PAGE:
Reel to Real: Race, Class and Sex at the Movies / Edition 1

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Overview

Movies matter - that is the message of Reel to Real, bell hooks' classic collection of essays on film. They matter on a personal level, providing us with unforgettable moments,
even life-changing experiences and they can confront us, too, with the most profound social issues of race, sex and class. Here bell hooks - one of America's most celebrated and thrilling cultural critics - talks back to films that have moved and provoked her, from Quentin Tarantino's Pulp Fiction to the work of Spike Lee. Including also her conversations with master filmmakers such as Charles Burnett and Julie Dash,
Reel to Real is a must read for anyone who believes that movies are worth arguing about.

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Editorial Reviews

Publishers Weekly - Publisher's Weekly
Hooks's essays on film are not film criticism: they are criticism of culture as viewed through the prism of film. This mix of theory, reality, popular art and popular criticism (reviews and public reaction play a large part in her discussions) is effective in forcing a rethinking of the films in question. A reading of reviews of Exotica shows that only the strip-joint portions of the movie were considered worthy of commentary. Quentin Tarantinoa filmmaker "not afraid to publicly pimp his wares"is taken to task for ingesting superficial aspects of black culture and spitting out the rest. The "mock feminism" of Waiting to Exhale ("an utterly boring show") is exposed as hooks examines differences between the book and the movie. The essays that do not focus on a single film are equally successful: a discussion of the black female gaze recalls that slaves could be punished for looking, and another on representations of black masculinity notes that in movies with two male leads, one black and one white, such as Rising Sun, the white man plays the "father" role. The essays could have benefited from more thoughtful organization. Hooks refers to her first-ever film-related essay, on Spike Lee's She's Gotta Have It, in her introduction and elsewhere, but the essay does not appear until the final pages of the book. A piece on the accountability of filmmakers that involves Wayne Wang would have matched up nicely with a dialogue with Wang, which instead is sandwiched in a group of interviews with Arthur Jaffa, Camille Billops and the like. (Nov.)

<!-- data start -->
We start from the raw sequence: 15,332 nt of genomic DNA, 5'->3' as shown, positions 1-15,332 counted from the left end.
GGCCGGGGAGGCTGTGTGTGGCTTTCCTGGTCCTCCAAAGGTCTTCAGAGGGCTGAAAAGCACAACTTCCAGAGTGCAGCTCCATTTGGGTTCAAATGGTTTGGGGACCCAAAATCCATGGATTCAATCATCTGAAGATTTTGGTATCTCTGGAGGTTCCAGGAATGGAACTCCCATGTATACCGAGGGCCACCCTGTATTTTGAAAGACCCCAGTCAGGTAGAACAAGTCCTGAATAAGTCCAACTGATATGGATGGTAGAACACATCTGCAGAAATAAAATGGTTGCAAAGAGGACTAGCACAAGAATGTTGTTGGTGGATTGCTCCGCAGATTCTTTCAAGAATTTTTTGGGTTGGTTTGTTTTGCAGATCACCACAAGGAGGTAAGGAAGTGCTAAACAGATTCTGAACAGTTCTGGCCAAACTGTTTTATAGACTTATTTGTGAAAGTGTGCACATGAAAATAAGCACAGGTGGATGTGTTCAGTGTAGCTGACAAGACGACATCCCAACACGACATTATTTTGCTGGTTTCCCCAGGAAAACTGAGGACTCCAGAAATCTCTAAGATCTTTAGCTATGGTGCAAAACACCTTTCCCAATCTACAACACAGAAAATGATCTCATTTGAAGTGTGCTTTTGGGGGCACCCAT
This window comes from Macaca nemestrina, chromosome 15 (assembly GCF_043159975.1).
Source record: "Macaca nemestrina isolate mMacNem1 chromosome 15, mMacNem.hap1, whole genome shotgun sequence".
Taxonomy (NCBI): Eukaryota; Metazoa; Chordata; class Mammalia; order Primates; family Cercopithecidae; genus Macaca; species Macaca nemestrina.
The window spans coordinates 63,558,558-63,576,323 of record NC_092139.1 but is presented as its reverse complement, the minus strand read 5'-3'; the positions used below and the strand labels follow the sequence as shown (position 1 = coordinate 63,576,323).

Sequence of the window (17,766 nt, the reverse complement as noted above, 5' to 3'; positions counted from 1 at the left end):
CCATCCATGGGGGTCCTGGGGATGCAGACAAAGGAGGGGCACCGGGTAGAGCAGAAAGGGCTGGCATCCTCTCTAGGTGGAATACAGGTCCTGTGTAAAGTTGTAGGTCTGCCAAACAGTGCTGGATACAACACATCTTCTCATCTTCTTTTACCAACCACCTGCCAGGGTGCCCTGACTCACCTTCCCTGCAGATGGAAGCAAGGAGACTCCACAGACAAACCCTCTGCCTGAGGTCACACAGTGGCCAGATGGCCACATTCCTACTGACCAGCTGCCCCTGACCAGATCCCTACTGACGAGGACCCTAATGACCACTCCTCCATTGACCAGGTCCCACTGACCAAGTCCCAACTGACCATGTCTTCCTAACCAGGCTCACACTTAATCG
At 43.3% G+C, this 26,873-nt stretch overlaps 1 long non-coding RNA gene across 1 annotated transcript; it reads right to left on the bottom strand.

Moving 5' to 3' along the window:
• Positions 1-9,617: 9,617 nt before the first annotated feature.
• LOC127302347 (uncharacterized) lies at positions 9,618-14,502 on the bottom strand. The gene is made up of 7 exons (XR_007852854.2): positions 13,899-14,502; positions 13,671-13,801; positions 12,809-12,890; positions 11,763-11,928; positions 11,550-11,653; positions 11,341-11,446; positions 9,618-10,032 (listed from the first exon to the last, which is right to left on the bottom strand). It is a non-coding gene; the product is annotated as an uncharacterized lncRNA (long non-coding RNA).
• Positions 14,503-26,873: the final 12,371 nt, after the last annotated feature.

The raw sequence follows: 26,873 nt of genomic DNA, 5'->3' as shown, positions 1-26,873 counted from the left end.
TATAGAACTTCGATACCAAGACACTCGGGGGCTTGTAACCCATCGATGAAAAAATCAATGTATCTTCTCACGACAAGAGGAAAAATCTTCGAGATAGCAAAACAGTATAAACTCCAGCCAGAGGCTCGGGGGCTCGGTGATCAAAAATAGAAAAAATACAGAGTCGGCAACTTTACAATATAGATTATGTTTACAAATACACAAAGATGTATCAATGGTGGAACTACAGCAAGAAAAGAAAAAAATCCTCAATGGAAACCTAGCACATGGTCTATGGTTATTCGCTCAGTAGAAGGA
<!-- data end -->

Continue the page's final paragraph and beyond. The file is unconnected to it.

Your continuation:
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Product Details

  • ISBN-13: 9780415964807
  • Publisher: Taylor & Francis
  • Publication date: 10/16/2008
  • Series: Routledge Classics Series
  • Edition description: New Edition
  • Edition number: 1
  • Pages: 320
  • Sales rank: 718,233
  • Product dimensions: 5.00 (w) x 7.70 (h) x 1.00 (d)

Meet the Author

bell hooks (b. 1951) is mainly known as a feminist thinker, although her writings cover a broad range of topics on gender, race, education and the media. She is Distinguished Professor of English at City College in New York.

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Table of Contents

1 Introduction: making movie magic 1
2 Good girls look the other way 10
3 Transgression and transformation: Leaving Las Vegas 20
4 Exotica: breaking down to break through 27
5 Crooklyn: the denial of death 34
6 Cool cynicism: Pulp Fiction 47
7 Mock feminism: Waiting to Exhale 52
8 Kids: transgressive subjects - reactionary film 60
9 Artistic integrity: race and accountability 69
10 Neo-colonial fantasies of conquest: Hoop Dreams 77
11 Doing it for daddy: black masculinity in the mainstream 83
12 Thinking through class: paying attention to The Attendant 91
13 Back to the avant-garde: the progressive vision 98
14 What's passion got to do with it? an interview with Marie-France Alderman 109
15 The cultural mix: an interview with Wayne Wang 124
16 Confession - filming family: an interview with Camille Billops 141
17 A guiding light: an interview with Charles Burnett 152
18 Critical contestations: a conversation with A.J. (Arthur Jaffa) 170
19 The oppositional gaze: black female spectators 197
20 Is paris burning? 214
21 "Whose pussy is this?" a feminist comment 227
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Customer Reviews

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Sort by: Showing all of 2 Customer Reviews
  • Anonymous

    Posted March 1, 2013

    Weird

    WEIRDEST BOOK EVER!!

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  • Anonymous

    Posted March 28, 2013

    No text was provided for this review.

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